This liturgical interest, however, has proved to be merely the symptom of deeper and more theological stirrings. Those desirous of a Catholic restoration saw in the ordination of women in 1948 and subsequent years a danger signal, and began to rally. This resulted a couple of years ago in the appearance of a quarterly, “Re-formatio”, under the editorship of Pastor Per Dolmer of Laurbjerg, and in a meeting of clergy in the spring of 1960 at Virring in Jutland, where the incumbent, Pastor Borge Barsoe, has been a notable pioneer in liturgical renewal.

A larger meeting of both clergy and laity from all over Denmark, held September 3-5 last year, may be held to have launched the movement in earnest, and probably will be succeeded by a series of such meetings. It was held at the parish church of Risskov, a suburb of Aarhus, the principal city of Jutland, with nearly a hundred participants, including members of two religious communities of women founded within recent years. Through the kindness of Danish friends the author was able to attend.

Liturgical worship occupied a prominent place and sounded the keynote of the meetings.   Each day began with a sung Mass, with sermon and with general communion, celebrated according to a considerably enriched rite, and the offices of None, Vespers, and Compline were sung later in the day. On the first morning the Mass was of the Annunciation of Our Lady, with the preacher stressing the Incarnation as the basic fact of the Church’s life and worship. At the Sunday mass, celebrated with deacon and sub-deacon, the preacher presented the healing of the deaf-mute as God’s restoration to man of the power to hear God’s word and to offer Him praise. On the Monday morning the theme of the Mass was the Unity of the Church, the preacher stressing the Church’s mission as the continuation of the mission of God Incarnate from the womb of the Blessed Virgin. Provision was made for the sacrament of Penance, in accordance with older Lutheran tradition.

The fare of the afternoon and evening meetings was solid theology, with papers on “the Need for a Theology of Creation”, “the Mass — the Church’s Service”, “the Universal Priesthood of Christians”, and “the Catholicity of the Danish Church — Presupposition and Obligation”. The papers and the discussion showed clearly a strongly-felt need for the reassertion of Catholic faith and life in the Danish Church, as well as a conviction that this was implied, at least in principle, in the Confessio Augustana and other formularies of the Danish Church.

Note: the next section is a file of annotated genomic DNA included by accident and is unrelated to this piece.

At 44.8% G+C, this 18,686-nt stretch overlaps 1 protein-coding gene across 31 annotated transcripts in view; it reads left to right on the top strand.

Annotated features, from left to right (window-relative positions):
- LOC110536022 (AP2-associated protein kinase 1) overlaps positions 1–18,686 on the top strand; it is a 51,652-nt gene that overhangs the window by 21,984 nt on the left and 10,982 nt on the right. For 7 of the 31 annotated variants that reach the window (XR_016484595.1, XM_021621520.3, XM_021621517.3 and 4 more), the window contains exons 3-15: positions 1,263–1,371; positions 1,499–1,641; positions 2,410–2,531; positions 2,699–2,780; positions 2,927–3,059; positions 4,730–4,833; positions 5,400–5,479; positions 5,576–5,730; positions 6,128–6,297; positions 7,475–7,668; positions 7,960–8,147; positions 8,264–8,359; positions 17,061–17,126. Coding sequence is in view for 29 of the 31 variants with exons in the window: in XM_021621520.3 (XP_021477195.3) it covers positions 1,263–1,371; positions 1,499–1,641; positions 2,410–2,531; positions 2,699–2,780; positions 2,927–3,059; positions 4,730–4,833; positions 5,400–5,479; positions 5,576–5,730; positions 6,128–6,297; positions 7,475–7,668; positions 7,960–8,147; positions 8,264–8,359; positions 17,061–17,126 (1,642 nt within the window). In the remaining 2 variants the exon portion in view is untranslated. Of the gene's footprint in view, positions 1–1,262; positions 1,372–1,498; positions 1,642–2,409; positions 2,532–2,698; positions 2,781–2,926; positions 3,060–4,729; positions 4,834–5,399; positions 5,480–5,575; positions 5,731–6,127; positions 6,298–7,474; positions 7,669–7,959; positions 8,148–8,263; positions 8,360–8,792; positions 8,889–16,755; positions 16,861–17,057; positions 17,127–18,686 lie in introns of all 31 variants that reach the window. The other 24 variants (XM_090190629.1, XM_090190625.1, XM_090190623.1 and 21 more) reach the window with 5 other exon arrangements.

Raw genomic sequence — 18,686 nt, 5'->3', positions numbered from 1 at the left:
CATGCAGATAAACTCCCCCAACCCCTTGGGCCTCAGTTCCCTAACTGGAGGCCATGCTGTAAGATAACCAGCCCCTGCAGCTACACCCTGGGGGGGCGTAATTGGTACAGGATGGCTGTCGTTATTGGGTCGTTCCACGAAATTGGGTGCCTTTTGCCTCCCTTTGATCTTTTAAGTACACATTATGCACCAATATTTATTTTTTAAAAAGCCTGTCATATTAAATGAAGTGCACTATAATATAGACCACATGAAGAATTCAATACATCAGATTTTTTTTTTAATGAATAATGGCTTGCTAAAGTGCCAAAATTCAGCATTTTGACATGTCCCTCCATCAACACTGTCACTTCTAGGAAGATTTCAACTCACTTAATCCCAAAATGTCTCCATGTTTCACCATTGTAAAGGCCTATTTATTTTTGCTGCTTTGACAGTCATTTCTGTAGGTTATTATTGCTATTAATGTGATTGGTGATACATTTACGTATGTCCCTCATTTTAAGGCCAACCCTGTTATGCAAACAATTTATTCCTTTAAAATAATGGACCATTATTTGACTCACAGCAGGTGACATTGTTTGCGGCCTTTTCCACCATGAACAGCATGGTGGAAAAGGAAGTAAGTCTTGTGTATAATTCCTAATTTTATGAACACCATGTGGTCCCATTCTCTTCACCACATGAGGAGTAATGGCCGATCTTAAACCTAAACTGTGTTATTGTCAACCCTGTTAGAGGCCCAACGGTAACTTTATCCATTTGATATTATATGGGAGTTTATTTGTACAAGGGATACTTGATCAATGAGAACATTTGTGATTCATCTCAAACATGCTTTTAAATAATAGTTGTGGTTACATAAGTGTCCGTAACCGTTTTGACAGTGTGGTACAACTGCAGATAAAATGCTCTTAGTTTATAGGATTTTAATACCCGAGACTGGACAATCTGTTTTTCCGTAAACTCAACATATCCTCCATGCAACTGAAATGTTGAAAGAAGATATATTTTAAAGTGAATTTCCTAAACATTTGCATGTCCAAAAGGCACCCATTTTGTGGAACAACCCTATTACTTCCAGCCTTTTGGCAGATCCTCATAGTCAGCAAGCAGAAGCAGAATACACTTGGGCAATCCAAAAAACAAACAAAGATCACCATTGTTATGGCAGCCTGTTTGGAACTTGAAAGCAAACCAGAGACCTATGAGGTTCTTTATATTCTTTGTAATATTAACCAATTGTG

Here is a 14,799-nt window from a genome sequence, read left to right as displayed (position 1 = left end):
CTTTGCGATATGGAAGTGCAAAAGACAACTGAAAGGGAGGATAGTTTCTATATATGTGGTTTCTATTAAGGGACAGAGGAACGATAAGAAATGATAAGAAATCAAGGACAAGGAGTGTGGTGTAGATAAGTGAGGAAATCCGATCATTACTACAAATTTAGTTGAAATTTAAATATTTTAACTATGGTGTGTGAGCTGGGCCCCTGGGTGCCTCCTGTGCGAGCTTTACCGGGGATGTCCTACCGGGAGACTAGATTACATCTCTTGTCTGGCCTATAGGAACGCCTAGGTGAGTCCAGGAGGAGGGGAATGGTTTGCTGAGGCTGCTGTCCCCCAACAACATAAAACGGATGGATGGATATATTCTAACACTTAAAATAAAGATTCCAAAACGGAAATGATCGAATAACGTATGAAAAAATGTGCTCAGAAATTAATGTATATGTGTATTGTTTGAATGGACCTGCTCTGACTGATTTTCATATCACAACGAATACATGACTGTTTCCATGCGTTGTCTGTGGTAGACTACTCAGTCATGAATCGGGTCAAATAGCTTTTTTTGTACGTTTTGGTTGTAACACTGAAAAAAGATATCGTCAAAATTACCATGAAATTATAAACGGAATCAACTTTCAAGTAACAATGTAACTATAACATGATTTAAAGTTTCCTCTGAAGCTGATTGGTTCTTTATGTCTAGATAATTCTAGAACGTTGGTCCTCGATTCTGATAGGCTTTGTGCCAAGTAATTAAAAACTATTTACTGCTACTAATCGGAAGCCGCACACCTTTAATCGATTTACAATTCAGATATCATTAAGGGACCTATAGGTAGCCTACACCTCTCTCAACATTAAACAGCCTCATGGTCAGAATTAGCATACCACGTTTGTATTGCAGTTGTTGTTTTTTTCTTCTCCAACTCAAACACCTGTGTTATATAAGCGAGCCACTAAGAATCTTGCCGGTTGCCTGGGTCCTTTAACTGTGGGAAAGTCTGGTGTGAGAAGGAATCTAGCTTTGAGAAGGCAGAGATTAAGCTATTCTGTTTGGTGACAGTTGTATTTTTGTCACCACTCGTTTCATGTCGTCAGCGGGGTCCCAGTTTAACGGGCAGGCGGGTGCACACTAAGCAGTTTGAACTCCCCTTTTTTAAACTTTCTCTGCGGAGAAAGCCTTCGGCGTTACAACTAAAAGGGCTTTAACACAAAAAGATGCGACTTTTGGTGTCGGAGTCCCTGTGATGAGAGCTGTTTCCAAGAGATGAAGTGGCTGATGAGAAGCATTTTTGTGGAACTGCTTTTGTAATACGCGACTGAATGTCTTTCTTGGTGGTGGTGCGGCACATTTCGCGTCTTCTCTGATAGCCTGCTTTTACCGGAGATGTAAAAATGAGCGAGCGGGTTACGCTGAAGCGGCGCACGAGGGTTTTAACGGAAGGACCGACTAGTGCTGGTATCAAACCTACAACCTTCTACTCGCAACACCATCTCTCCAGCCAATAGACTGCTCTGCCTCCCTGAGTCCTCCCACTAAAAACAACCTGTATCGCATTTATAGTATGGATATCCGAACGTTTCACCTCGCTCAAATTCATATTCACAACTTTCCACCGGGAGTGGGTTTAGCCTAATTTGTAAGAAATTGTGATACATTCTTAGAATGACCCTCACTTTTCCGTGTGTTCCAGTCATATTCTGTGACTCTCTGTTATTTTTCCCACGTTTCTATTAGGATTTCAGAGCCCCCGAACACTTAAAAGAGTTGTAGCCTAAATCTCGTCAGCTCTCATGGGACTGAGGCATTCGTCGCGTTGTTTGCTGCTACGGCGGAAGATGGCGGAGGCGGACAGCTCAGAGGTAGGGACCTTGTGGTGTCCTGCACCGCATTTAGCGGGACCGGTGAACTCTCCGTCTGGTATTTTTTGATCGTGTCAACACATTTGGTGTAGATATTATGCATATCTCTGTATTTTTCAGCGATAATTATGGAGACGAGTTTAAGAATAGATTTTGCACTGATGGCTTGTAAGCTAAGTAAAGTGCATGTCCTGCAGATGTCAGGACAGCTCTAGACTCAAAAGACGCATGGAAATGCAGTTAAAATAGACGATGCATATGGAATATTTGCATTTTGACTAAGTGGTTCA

On the final day the clergy of the area were invited to hear the case of the movement and to state their reactions. Here some strong criticisms were voiced, directed against the stress on grace as being divine power as well as divine favour, and on the visible Church, no less than smaller matters such as the use of the term “Catholic” and the revival of ancient ceremonies, as being un-Lutheran, and were answered with patience and charity.

A movement has thus made its appearance, which may well be of great importance for the future of the Danish church. It is bound to face external difficulties, such, as hostility and attempts at repression. Of the internal difficulties it would seem that, sooner or later, the need will have to be faced for a restoration of Catholic orders. Those who believe in their call to exercise a Catholic ministry will not be able to rest content with rationalizations such as the theory that a true priesthood was continued despite the lapse of a true episcopacy. Here is a movement which Anglican Catholics would do well to watch with prayerful interest and active encouragement.

—Cowley, Vol. 32, No. 4, pp. 135-137.

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The Last Sixty Years, by the Rev. H. Ellsworth Chandlee (1961)

“I SOLEMNLY declare that today we definitely secede from the Church of Rome, and renounce allegiance to the Vatican, and . . . proclaim ourselves members of a Christian, Catholic, and Independent Church.” With the proclamation containing these words made by the distinguished Filipino patriot Isabelo de los Reyes, Sr. before a large convention in Manila on August 2, 1902, the history of the service of the Philippine Independent Church to the Filipino people began.